Where to Buy
Legal Requirements Lists federal requirements related to the purchase of this item, including applicable Federal Acquisition Regulation (FAR) requirements
Life Cycle Cost Savings
For most applications, energy-efficient furnaces have the lowest life-cycle cost. For example, EPA has estimated that an Energy Star-qualified gas furnace can save a typical user $995 in energy costs over the life of the furnace, while avoiding 15,325 pounds of greenhouse gas emissions.
An efficient product is cost effective when the energy costs saved over the life of the product exceed the additional upfront cost (if any) of the more efficient model. Energy Star considers both upfront costs and lifetime energy cost savings when setting required efficiency levels. Federal purchasers can assume that Energy Star-qualified products are life-cycle cost effective. On its Purchasing & Procurement page, Energy Star offers MS-Excel-based calculators to estimate how much money and energy you can save purchasing ENERGY STAR furnaces.
Contributes to meeting The Guiding Principles for High Performance and Sustainable Buildings
Energy Star notes that different gas furnace efficiency requirements and labels are used for different regions of the country. Certified gas furnaces in the southern half of the U.S., where homes require less heat, will be labeled with a unique “U.S. South” ENERGY STAR logo. Certified gas furnaces in the northern half of the U.S. will be labeled with the standard ENERGY STAR logo.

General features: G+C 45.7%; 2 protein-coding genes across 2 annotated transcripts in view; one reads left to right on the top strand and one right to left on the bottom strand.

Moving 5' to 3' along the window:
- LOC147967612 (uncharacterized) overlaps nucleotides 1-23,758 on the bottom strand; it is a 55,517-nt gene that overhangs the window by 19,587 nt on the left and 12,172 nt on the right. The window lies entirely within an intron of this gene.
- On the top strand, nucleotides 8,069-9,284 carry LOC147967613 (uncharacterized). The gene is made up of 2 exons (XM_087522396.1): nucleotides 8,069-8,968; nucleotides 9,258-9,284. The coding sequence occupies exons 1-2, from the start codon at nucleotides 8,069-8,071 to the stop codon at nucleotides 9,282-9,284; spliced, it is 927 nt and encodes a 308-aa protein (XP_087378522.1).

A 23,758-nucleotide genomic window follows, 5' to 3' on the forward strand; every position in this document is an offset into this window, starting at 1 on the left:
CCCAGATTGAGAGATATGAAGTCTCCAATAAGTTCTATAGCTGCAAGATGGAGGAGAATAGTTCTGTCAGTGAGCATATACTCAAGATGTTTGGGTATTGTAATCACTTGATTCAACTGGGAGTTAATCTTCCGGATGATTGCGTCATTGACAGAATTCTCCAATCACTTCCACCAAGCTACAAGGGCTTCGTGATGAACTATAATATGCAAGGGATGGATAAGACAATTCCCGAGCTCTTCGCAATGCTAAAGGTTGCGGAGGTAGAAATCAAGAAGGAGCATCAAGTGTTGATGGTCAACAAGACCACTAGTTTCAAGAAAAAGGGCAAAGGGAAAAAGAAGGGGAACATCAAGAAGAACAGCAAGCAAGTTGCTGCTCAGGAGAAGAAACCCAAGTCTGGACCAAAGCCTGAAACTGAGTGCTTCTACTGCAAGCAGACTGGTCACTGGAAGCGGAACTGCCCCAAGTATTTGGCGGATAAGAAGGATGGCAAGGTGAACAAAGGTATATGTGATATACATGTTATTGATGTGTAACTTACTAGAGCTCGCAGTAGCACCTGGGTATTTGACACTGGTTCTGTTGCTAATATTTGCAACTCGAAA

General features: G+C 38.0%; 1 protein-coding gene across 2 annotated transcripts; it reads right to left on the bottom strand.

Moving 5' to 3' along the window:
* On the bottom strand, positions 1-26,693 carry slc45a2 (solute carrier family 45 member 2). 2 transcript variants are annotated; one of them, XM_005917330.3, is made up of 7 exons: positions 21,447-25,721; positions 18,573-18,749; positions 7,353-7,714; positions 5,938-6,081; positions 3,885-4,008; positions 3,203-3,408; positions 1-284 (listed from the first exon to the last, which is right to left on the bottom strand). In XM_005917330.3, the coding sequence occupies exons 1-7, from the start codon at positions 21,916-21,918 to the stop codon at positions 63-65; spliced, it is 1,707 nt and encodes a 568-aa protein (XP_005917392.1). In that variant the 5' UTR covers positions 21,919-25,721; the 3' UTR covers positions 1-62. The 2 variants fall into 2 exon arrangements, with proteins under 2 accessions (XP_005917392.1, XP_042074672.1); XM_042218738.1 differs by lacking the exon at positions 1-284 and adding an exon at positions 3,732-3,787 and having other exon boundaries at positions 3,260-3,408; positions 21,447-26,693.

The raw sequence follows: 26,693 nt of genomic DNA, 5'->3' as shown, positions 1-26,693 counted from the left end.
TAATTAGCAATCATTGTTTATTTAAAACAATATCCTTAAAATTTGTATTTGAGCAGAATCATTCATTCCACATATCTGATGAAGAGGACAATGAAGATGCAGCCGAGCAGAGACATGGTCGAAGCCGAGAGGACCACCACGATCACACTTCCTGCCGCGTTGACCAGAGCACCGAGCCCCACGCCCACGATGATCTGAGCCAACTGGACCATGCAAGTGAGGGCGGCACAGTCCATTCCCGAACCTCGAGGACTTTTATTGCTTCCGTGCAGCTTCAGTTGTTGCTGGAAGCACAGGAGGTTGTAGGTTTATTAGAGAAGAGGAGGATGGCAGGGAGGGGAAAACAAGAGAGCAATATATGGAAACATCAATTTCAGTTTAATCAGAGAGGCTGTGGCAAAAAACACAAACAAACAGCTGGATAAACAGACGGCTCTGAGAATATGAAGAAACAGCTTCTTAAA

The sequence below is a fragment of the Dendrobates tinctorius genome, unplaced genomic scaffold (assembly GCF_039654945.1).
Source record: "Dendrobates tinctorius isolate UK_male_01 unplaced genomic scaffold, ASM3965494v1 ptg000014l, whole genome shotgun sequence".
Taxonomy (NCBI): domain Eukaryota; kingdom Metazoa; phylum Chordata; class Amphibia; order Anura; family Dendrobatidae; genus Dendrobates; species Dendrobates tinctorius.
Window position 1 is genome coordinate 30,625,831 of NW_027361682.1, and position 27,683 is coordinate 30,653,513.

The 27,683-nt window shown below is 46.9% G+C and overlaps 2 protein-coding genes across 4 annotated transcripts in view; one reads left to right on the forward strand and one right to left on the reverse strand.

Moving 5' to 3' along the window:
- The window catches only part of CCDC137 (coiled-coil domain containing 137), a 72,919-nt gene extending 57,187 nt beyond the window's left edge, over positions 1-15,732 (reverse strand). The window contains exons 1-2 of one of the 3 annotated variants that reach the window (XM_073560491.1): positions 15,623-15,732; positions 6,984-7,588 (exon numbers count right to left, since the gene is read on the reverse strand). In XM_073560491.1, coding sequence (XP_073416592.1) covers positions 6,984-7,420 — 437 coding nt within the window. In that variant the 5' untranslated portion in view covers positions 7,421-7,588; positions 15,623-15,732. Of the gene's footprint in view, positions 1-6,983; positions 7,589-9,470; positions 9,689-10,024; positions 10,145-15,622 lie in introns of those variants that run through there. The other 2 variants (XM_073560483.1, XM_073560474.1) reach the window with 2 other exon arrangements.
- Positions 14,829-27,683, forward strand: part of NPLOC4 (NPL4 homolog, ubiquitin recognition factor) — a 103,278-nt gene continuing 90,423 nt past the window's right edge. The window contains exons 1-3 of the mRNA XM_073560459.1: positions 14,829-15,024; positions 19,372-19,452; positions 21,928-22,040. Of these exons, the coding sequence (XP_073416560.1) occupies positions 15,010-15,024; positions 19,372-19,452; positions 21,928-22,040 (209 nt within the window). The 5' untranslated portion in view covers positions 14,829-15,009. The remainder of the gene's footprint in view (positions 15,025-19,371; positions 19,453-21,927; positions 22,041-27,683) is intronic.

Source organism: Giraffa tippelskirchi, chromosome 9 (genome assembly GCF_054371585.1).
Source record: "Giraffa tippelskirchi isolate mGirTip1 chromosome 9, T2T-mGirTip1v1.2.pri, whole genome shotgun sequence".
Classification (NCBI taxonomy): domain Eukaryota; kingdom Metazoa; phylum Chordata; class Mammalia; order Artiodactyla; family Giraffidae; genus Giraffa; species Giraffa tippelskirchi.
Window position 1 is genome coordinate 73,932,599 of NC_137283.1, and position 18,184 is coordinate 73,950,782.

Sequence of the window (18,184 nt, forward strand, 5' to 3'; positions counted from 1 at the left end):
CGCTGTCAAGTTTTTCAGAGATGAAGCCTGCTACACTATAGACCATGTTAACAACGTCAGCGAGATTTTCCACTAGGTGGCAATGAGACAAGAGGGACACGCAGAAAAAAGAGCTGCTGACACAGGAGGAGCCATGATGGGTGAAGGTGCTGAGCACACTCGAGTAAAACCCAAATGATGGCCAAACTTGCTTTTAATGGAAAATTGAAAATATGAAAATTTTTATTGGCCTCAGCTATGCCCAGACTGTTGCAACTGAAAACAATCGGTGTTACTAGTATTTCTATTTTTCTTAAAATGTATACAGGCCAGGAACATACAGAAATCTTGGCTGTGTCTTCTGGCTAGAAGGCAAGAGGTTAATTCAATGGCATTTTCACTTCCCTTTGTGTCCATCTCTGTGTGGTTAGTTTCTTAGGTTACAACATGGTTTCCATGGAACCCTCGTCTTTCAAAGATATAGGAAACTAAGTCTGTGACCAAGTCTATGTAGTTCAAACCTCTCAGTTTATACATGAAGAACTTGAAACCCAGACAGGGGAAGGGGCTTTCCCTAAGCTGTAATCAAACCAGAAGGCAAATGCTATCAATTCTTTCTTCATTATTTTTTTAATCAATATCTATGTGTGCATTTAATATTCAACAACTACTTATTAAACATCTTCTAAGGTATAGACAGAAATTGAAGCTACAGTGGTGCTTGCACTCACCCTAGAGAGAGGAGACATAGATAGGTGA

The ENERGY STAR Most Efficient program identifies the most efficient products among those that qualify for the ENERGY STAR in particular product categories. Product categories were selected and recognition criteria were established to ensure that products that receive this recognition demonstrate efficiency performance that is truly exceptional, inspirational, or leading edge. There are Most Efficient criteria for furnaces.
As of April 21, 2017, Energy Star specification for Furnaces version 4.1 has been finalized. Furnace models previously certified to Version 4.0 are not affected by this change. Version 4.1 removes the furnace fan efficiency (“e”) requirement and replaces it with the requirement that all ENERGY STAR furnaces must be equipped with an electronically commutated fan motor (ECM), encompassing both constant torque and constant airflow designs.
- The specification includes: Products that meet the definition of a Residential Furnace as specified within version 4.1 certification with the exception of products listed as excluded. Only non-weatherized furnaces approved for residential installation are eligible.
- Excluded Products: Furnaces intended only for commercial installation and/or with a rating of 225,000 Btu per hour energy or higher are not eligible for ENERGY STAR. Weatherized furnaces are not eligible for ENERGY STAR.